Emily Dickinson (10 December 1830 – 15 May 1886 / Amherst / Massachusetts)
There is an arid Pleasure
There is an arid Pleasure—
As different from Joy—
As Frost is different from Dew—
Like element—are they—
Yet one—rejoices Flowers—
And one—the Flowers abhor—
The finest Honey—curdled—
Is worthless—to the Bee—
Emily Dickinson's Other Poems
- "Arcturus" is his other name
- "Faith" is a fine invention
- "Heaven" has different Signs—to me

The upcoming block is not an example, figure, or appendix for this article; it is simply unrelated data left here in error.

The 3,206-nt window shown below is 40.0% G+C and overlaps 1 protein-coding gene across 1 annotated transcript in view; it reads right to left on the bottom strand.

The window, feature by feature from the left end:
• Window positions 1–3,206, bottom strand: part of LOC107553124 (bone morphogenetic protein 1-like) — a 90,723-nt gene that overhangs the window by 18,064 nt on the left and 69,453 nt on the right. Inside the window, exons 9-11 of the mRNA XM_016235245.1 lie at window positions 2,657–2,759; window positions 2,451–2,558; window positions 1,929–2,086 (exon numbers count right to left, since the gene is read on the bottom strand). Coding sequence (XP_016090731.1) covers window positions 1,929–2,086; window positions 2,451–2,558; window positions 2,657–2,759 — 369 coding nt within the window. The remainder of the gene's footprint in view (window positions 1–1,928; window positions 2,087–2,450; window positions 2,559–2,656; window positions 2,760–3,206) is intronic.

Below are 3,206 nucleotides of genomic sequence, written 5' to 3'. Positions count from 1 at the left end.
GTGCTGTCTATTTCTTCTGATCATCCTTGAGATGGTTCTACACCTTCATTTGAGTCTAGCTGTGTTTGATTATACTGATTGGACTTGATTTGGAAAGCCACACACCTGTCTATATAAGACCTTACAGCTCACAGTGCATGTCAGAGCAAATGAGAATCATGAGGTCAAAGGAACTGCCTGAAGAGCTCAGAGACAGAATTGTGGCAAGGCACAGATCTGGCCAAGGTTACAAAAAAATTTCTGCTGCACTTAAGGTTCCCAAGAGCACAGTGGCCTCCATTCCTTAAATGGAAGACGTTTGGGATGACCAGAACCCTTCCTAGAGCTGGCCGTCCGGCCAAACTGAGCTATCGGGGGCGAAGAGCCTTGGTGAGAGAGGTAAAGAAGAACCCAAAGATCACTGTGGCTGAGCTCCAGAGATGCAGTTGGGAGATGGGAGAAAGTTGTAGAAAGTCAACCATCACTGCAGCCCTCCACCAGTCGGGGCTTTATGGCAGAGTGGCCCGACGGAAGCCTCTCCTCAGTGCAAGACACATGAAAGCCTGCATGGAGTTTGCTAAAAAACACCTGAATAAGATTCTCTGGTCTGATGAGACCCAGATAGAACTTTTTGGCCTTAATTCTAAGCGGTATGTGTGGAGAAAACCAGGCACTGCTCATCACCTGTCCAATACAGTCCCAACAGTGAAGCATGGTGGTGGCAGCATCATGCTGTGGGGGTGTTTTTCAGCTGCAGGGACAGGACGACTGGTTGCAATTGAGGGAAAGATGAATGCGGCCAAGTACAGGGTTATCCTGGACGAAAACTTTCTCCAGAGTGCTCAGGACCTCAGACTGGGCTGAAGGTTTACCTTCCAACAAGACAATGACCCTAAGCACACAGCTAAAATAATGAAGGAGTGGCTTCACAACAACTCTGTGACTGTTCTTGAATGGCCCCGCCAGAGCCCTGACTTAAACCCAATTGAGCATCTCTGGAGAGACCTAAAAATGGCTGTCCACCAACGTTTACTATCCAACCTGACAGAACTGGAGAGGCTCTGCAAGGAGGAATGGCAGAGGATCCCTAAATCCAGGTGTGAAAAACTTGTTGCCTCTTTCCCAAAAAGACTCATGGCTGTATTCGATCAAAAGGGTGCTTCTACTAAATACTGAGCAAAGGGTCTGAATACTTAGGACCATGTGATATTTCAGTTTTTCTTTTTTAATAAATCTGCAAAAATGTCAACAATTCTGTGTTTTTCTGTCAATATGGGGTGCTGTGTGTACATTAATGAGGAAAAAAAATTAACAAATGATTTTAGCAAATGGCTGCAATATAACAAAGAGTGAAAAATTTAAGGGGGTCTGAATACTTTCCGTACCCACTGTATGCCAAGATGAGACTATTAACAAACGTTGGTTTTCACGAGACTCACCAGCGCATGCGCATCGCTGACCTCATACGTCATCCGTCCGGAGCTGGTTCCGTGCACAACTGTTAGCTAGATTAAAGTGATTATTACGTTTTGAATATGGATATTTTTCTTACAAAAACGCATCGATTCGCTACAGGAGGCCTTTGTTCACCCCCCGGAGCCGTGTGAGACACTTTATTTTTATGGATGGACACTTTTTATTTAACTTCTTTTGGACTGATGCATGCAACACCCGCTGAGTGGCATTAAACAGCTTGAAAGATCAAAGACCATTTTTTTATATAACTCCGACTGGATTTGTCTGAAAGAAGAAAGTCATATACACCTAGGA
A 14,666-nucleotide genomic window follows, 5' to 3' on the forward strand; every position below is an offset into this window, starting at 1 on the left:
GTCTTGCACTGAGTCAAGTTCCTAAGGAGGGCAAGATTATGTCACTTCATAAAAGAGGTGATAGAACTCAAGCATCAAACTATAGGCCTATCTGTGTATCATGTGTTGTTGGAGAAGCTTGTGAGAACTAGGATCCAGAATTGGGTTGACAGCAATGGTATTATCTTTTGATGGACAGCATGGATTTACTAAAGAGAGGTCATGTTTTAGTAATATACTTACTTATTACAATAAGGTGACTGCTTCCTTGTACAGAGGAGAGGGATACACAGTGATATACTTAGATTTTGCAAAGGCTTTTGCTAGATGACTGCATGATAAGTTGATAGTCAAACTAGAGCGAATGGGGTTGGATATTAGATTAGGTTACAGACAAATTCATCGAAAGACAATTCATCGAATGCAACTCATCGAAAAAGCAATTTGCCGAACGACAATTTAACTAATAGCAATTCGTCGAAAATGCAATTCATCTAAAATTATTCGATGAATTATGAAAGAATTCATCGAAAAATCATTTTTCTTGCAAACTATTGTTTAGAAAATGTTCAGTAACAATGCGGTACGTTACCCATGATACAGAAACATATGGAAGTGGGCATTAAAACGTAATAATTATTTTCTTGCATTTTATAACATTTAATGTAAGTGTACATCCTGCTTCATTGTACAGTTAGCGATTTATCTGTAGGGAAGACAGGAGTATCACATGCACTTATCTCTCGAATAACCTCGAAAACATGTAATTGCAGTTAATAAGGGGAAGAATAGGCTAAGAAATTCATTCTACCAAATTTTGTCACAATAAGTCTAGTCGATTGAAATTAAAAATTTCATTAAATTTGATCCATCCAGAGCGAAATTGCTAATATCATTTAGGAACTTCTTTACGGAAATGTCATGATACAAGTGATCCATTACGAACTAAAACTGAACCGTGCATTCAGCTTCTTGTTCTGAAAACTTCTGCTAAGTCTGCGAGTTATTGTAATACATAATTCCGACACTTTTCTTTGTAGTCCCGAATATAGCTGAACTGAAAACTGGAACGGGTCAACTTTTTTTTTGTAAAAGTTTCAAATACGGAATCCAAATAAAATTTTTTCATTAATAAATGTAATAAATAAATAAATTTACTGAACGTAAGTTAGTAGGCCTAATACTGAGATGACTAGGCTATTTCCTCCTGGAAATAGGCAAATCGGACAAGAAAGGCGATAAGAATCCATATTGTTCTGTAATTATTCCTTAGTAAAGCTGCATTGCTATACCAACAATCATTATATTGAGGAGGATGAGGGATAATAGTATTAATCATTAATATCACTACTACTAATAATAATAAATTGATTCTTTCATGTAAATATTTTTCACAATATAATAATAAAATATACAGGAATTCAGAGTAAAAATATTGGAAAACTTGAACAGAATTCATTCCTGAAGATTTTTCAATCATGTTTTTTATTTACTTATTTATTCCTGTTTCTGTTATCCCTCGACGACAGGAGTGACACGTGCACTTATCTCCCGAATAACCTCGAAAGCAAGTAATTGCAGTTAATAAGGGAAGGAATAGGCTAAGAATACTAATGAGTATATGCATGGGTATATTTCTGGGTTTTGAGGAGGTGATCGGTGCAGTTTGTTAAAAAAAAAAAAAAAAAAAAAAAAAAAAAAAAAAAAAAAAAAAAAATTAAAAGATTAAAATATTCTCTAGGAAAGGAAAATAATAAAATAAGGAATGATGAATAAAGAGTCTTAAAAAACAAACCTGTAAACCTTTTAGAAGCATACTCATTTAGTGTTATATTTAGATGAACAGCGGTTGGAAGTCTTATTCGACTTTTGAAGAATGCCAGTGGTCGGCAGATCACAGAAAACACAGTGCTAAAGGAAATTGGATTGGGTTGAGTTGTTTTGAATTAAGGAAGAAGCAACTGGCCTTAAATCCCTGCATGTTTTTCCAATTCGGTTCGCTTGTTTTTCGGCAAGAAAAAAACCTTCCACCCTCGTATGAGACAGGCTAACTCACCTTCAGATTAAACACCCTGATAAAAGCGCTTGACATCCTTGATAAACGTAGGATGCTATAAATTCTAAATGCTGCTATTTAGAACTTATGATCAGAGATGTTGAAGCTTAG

- "Heaven"—is what I cannot reach!
- "Hope" is the thing with feathers
- "Houses"—so the Wise Men tell me
- "I want"—it pleaded—All its ...
- "Morning"—means "Milking"—to...
- "Nature" is what we see
- "Unto Me?" I do not know you
- "Why do I love" You, Sir?
- A Bird Came Down
- A Book
- A Burdock—clawed my Gown
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